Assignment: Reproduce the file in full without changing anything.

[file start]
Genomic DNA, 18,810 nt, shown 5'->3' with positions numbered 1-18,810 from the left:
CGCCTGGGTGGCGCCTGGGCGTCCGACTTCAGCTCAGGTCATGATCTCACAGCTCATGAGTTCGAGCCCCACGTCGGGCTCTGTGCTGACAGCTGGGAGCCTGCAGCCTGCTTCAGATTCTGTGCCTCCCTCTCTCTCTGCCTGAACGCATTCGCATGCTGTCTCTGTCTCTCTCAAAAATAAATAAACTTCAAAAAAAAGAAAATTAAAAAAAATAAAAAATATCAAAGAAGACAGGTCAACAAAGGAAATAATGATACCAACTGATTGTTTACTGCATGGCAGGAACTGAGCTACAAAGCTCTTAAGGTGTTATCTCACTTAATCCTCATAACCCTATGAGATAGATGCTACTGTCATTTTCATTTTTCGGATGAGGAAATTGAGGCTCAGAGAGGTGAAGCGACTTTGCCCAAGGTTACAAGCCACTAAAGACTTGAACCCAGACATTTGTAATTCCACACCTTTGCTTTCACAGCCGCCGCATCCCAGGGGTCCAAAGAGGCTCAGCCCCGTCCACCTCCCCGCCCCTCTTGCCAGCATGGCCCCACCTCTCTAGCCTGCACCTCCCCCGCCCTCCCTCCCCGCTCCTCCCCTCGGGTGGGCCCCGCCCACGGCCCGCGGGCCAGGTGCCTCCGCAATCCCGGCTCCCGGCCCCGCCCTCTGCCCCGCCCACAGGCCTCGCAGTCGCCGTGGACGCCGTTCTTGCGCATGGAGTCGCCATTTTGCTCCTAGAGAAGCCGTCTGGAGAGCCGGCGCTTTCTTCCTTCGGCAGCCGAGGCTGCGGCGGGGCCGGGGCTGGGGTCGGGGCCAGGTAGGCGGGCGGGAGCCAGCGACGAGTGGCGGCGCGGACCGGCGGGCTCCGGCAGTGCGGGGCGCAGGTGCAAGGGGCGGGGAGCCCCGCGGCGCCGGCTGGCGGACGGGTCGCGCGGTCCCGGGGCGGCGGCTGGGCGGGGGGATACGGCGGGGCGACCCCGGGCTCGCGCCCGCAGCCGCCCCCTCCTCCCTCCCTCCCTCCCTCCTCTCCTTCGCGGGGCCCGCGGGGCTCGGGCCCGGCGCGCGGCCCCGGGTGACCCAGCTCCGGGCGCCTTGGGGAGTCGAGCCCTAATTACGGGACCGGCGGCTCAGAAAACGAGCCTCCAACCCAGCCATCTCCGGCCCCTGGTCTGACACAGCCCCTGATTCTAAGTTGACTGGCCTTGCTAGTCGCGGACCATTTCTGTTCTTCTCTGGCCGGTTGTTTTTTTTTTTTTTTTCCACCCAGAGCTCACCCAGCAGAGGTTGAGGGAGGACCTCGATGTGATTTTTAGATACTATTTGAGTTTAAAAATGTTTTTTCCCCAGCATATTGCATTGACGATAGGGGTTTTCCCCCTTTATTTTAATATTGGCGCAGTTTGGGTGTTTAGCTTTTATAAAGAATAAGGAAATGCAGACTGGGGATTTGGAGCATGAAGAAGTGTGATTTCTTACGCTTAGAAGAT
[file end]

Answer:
Genomic DNA, 18,810 nt, shown 5'->3' with positions numbered 1-18,810 from the left:
CGCCTGGGTGGCGCCTGGGCGTCCGACTTCAGCTCAGGTCATGATCTCACAGCTCATGAGTTCGAGCCCCACGTCGGGCTCTGTGCTGACAGCTGGGAGCCTGCAGCCTGCTTCAGATTCTGTGCCTCCCTCTCTCTCTGCCTGAACGCATTCGCATGCTGTCTCTGTCTCTCTCAAAAATAAATAAACTTCAAAAAAAAGAAAATTAAAAAAAATAAAAAATATCAAAGAAGACAGGTCAACAAAGGAAATAATGATACCAACTGATTGTTTACTGCATGGCAGGAACTGAGCTACAAAGCTCTTAAGGTGTTATCTCACTTAATCCTCATAACCCTATGAGATAGATGCTACTGTCATTTTCATTTTTCGGATGAGGAAATTGAGGCTCAGAGAGGTGAAGCGACTTTGCCCAAGGTTACAAGCCACTAAAGACTTGAACCCAGACATTTGTAATTCCACACCTTTGCTTTCACAGCCGCCGCATCCCAGGGGTCCAAAGAGGCTCAGCCCCGTCCACCTCCCCGCCCCTCTTGCCAGCATGGCCCCACCTCTCTAGCCTGCACCTCCCCCGCCCTCCCTCCCCGCTCCTCCCCTCGGGTGGGCCCCGCCCACGGCCCGCGGGCCAGGTGCCTCCGCAATCCCGGCTCCCGGCCCCGCCCTCTGCCCCGCCCACAGGCCTCGCAGTCGCCGTGGACGCCGTTCTTGCGCATGGAGTCGCCATTTTGCTCCTAGAGAAGCCGTCTGGAGAGCCGGCGCTTTCTTCCTTCGGCAGCCGAGGCTGCGGCGGGGCCGGGGCTGGGGTCGGGGCCAGGTAGGCGGGCGGGAGCCAGCGACGAGTGGCGGCGCGGACCGGCGGGCTCCGGCAGTGCGGGGCGCAGGTGCAAGGGGCGGGGAGCCCCGCGGCGCCGGCTGGCGGACGGGTCGCGCGGTCCCGGGGCGGCGGCTGGGCGGGGGGATACGGCGGGGCGACCCCGGGCTCGCGCCCGCAGCCGCCCCCTCCTCCCTCCCTCCCTCCCTCCTCTCCTTCGCGGGGCCCGCGGGGCTCGGGCCCGGCGCGCGGCCCCGGGTGACCCAGCTCCGGGCGCCTTGGGGAGTCGAGCCCTAATTACGGGACCGGCGGCTCAGAAAACGAGCCTCCAACCCAGCCATCTCCGGCCCCTGGTCTGACACAGCCCCTGATTCTAAGTTGACTGGCCTTGCTAGTCGCGGACCATTTCTGTTCTTCTCTGGCCGGTTGTTTTTTTTTTTTTTTTCCACCCAGAGCTCACCCAGCAGAGGTTGAGGGAGGACCTCGATGTGATTTTTAGATACTATTTGAGTTTAAAAATGTTTTTTCCCCAGCATATTGCATTGACGATAGGGGTTTTCCCCCTTTATTTTAATATTGGCGCAGTTTGGGTGTTTAGCTTTTATAAAGAATAAGGAAATGCAGACTGGGGATTTGGAGCATGAAGAAGTGTGATTTCTTACGCTTAGAAGAT